SOLDOTNA (AP) -- Lawmakers from the Kenai Peninsula say many families who rely on Cook Inlet red salmon for a living won't be able to pay their bills this winter without some sort of public assistance.
They say a poor run of reds -- the Inlet's bread and butter commercial fish -- coupled with low prices warrant a disaster declaration.
They invited Governor Knowles' disaster policy cabinet to visit the area and talk with fishing families, processors, Native association members, business people and elected officials.
Four Peninsula lawmakers and the mayors of Soldotna and Kenai told Knowles by letter that an estimated 80 percent of the fishermen did not meet operating expenses this year.
They say the poor season will hurt not only processors and gear suppliers, but also will affect peninsula grocery stores, fuel companies, banks and insurance companies.
''We will see a disastrous impact on all of these businesses during the next year,'' they wrote.
Commercial fishermen this season caught about 1.3 million Cook Inlet reds and were paid about 85-cents a pound, on average. The catch was twice as high last year -- about 2.7 million fish -- and prices a year ago ranged around $1.40 a pound.
Some of the fishermen have used their homes as collateral when buying $35,000-and-up fishing permits, said Bob Merchant, president of United Cook Inlet Drift Association, an organization representing the Inlet's fleet of 585 drift boats.
''It's not like, 'They're gonna take my boat,' '' Merchant told the Anchorage Daily News. ''It's 'They're gonna' take my house.' ''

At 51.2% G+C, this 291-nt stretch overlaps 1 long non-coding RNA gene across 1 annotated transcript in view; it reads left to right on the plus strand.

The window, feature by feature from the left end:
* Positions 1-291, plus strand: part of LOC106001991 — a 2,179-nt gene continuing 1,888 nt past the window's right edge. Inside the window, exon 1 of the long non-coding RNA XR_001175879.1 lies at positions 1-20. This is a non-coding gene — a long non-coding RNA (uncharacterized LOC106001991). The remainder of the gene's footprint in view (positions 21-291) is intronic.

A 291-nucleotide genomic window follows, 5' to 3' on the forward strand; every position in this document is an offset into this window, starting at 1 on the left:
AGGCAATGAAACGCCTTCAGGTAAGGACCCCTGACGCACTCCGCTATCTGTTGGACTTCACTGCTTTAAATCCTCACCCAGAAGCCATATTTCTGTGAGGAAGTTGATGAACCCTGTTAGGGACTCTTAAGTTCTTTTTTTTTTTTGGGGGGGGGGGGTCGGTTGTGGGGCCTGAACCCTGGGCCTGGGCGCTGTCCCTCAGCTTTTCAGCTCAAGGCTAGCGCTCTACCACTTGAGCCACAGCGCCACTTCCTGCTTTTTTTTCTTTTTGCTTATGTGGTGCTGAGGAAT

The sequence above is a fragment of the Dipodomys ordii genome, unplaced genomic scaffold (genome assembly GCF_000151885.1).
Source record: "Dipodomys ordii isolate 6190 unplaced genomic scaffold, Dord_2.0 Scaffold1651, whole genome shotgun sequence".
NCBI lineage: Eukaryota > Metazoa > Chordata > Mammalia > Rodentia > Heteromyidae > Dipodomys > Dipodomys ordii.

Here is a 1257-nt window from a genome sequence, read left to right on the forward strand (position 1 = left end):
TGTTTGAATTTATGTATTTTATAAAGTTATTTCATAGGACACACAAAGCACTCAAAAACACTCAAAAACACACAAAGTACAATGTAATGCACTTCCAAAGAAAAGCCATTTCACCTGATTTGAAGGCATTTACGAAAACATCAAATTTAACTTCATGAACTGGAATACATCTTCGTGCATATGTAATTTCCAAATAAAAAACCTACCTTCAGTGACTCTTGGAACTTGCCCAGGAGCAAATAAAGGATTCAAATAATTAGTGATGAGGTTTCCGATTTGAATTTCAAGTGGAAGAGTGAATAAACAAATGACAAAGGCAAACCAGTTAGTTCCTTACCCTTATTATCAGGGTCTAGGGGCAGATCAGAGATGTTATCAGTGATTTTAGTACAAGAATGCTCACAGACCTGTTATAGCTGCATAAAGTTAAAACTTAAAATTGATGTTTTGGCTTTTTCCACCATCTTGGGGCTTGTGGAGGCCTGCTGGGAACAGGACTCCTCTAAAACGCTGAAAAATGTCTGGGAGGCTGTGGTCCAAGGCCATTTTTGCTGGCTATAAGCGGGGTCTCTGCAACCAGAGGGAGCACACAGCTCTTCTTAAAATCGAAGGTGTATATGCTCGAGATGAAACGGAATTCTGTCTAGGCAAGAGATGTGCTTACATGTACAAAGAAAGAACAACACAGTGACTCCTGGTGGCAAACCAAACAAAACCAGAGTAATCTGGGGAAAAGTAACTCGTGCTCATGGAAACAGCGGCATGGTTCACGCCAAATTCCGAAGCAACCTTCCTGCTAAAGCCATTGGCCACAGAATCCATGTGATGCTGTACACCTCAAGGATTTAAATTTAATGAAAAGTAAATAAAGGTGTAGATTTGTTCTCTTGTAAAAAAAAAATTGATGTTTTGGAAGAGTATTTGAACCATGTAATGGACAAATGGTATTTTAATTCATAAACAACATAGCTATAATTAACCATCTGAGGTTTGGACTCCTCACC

''The sense of urgency is just palpable.''
But it's unclear whether that sense of urgency will translate into a formal disaster declaration.
Poor chum salmon runs in Western Alaska last month prompted state and federal disaster declarations, freeing millions of dollars in low interest loans and other assistance to fishermen along the Yukon and Kuskokwim rivers, as well as Norton Sound.
But the Kenai Peninsula, with its roads and a diverse economy, is a far cry from the rural villages along the Yukon River, where fish may be the only source of cash income as well as a major food source. Here, driftnetters and setnetters can find other work.
Still, fishermen like Merchant say, this easily was one of the worst seasons on record.
Merchant said he lost about $5,000 after fisheries managers limited commercial fishing when the Inlet red salmon run barely materialized.
Setnetter Brent Johnson, who fishes a site 10 miles north of the Ninilchik River, said he probably made just enough money to cover expenses, but not enough to live on.
Johnson said he caught 44,000 pounds, down from 144,000 pounds last year. But catching fewer fish was only part of the problem, Johnson and other longtime fishermen say.
Prices paid for salmon fell almost by half over last year. Processors gave Johnson 95 cents a pound this year, down from $1.50 in 1999.
Fishermen also contend that state regulations increasingly favor sportfishing, namely on the Kenai River. They say that dealt the knockout blow this season.
The state over the years has cut back on commercial fishing to allow more king salmon -- prized by anglers as well as a substantial group of guides and tourism outfits -- into the Kenai River. Concern over the health of silver salmon runs also prompted further commercial reductions this year.
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